No MeSH data available.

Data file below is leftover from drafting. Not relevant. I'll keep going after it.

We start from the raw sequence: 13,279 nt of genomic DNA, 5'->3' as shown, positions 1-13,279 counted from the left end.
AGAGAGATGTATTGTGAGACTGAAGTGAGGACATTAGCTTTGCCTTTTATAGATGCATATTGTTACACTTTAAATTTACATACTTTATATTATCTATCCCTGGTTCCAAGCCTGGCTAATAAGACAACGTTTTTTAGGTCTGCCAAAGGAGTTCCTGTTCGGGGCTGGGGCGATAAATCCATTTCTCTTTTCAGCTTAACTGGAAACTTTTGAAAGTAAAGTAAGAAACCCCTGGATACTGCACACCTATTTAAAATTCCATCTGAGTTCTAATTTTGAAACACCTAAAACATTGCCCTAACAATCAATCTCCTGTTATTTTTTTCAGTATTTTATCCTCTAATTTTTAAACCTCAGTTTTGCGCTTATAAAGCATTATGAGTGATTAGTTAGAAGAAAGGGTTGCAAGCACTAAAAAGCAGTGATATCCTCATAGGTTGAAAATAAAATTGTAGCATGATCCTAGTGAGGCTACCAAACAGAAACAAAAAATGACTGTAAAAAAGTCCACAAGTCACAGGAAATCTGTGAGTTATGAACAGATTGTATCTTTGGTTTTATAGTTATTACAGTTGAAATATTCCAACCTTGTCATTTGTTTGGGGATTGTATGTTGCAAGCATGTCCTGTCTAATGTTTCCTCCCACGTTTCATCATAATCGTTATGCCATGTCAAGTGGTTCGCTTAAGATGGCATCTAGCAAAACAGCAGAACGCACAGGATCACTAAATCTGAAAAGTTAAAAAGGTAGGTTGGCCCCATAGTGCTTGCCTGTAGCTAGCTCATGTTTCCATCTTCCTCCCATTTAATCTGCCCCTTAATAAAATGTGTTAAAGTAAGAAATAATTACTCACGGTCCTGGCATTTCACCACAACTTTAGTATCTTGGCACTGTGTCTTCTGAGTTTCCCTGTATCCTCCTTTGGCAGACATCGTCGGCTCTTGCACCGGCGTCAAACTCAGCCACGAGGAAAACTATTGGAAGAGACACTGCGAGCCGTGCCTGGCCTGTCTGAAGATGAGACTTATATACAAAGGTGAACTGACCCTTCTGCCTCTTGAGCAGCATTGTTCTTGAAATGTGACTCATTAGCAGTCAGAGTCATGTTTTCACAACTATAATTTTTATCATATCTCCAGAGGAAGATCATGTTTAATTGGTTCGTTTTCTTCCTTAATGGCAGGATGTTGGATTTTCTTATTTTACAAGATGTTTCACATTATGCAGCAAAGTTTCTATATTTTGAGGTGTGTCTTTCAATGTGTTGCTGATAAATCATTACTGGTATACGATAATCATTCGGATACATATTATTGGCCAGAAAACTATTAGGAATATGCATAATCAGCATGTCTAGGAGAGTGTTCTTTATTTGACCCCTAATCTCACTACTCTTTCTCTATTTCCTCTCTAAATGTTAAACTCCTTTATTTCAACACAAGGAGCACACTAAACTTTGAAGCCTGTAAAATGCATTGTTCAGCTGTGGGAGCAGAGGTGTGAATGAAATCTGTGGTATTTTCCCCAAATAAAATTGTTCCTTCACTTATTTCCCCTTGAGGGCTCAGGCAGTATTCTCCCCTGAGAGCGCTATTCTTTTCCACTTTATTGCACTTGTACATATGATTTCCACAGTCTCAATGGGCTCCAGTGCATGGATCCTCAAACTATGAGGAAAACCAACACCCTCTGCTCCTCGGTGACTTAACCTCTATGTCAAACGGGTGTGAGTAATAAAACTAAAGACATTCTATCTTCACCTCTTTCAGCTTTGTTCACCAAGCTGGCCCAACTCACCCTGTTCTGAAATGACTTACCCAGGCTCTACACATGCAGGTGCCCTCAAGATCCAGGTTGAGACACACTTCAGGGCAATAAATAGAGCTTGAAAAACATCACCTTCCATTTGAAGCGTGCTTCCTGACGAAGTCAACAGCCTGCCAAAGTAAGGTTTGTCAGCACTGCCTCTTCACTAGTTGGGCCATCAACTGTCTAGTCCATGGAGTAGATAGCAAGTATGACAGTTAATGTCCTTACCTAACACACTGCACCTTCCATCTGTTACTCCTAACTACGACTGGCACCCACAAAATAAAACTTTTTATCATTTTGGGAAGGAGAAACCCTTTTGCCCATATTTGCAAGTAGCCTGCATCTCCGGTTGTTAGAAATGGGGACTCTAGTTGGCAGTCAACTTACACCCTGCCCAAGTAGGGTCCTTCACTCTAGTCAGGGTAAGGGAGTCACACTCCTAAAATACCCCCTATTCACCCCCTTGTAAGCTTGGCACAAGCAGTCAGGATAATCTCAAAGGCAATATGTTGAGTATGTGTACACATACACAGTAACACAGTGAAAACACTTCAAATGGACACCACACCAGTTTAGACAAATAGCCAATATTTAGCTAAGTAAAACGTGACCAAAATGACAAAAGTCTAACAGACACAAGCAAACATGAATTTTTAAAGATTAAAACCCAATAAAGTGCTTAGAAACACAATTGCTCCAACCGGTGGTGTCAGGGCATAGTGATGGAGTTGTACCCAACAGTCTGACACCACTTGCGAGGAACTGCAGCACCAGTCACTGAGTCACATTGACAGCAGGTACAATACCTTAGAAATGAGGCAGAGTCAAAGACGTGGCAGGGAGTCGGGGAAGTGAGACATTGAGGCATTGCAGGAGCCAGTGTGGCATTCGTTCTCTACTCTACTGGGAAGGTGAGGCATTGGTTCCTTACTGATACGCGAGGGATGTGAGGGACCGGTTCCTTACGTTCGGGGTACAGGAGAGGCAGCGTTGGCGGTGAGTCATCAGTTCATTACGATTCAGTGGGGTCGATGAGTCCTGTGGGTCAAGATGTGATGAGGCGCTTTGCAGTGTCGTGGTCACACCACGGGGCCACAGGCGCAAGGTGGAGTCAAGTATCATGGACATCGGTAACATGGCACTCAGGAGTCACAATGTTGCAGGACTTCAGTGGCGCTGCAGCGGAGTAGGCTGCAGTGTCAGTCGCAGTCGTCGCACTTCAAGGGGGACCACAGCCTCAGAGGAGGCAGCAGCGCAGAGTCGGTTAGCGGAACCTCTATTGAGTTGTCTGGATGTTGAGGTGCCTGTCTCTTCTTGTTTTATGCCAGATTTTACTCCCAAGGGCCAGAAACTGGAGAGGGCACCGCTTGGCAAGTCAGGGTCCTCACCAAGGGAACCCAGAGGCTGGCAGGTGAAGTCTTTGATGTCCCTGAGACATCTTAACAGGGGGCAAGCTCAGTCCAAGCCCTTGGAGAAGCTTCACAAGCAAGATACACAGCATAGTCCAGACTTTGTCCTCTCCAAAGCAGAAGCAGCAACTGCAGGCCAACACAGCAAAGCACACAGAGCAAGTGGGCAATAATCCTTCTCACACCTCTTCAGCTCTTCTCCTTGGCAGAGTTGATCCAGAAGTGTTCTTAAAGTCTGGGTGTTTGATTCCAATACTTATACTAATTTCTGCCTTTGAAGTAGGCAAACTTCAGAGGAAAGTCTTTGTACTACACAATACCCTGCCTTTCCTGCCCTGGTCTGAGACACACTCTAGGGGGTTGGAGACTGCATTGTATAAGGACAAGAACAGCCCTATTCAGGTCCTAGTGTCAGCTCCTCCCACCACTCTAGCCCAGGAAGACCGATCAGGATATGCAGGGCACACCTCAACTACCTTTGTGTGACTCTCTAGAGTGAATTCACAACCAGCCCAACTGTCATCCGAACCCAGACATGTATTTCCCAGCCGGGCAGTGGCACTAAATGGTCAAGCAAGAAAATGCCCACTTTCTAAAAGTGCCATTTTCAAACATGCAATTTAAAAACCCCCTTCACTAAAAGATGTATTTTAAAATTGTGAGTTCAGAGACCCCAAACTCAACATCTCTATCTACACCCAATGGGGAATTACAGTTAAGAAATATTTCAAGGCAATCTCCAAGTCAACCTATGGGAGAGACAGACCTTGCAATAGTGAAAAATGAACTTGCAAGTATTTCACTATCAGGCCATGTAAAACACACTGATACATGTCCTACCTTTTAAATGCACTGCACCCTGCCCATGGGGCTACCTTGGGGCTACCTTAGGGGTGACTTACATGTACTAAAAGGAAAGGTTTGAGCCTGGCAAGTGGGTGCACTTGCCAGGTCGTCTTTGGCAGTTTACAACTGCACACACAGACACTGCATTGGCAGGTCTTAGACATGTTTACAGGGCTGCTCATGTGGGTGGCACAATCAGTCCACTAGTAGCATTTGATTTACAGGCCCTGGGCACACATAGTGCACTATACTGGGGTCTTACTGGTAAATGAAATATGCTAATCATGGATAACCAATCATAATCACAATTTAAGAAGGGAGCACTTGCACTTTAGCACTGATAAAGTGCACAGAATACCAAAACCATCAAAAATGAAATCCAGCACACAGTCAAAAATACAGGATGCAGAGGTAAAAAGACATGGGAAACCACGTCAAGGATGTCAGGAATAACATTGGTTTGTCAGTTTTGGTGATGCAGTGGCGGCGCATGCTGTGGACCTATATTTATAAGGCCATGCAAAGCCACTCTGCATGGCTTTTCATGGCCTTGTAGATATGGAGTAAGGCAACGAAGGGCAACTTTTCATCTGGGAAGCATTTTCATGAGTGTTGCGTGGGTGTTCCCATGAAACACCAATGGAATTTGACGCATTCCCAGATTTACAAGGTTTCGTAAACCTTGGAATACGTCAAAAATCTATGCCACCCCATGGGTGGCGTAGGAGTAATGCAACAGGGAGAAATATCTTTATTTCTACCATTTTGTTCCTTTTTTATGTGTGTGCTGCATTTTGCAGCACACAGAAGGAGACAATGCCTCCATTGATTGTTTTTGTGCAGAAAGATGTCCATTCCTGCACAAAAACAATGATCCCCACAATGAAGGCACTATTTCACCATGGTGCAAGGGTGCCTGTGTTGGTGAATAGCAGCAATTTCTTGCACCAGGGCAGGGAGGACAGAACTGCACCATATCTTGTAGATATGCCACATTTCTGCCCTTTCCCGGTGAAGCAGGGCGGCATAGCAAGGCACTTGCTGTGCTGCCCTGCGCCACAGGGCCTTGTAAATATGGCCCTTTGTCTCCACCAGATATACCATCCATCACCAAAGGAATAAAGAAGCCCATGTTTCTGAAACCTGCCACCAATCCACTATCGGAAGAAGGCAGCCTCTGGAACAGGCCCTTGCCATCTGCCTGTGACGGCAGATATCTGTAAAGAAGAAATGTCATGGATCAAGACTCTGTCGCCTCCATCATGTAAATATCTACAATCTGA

Alignment and phylogenetic tree of tBCL10. (A) Alignment of tBCL10 sequence with the human BCL10 sequence and the consensus sequences generated by aligning the BCL10 sequences of Chordata and the CARD domains of three Invertebrata proteins. At the top of the alignment the six alpha helix regions of the CARD are shown. Amino acid numbering refers to the tBCL10 sequence. The alignment was using ClustalW and the printout from multiple-aligned sequences was done with BOXSHADE. The black background designates identical amino acids, the gray background conservative substitutions. Colored rectangles indicate amino acids conserved among the sequences examined. The sequences used for generation of the consensus are available in Supplementary Material. (B) Phylogenetic tree analysis of BCL10 proteins. The phylogenetic tree was constructed based on the full-length amino acid sequences using the neighbor-joining method within the Mega program. The sequences used for alignment and generation of the consensus are available in Supplementary Material. (For interpretation of the references to color in this figure legend, the reader is referred to the web version of this article.)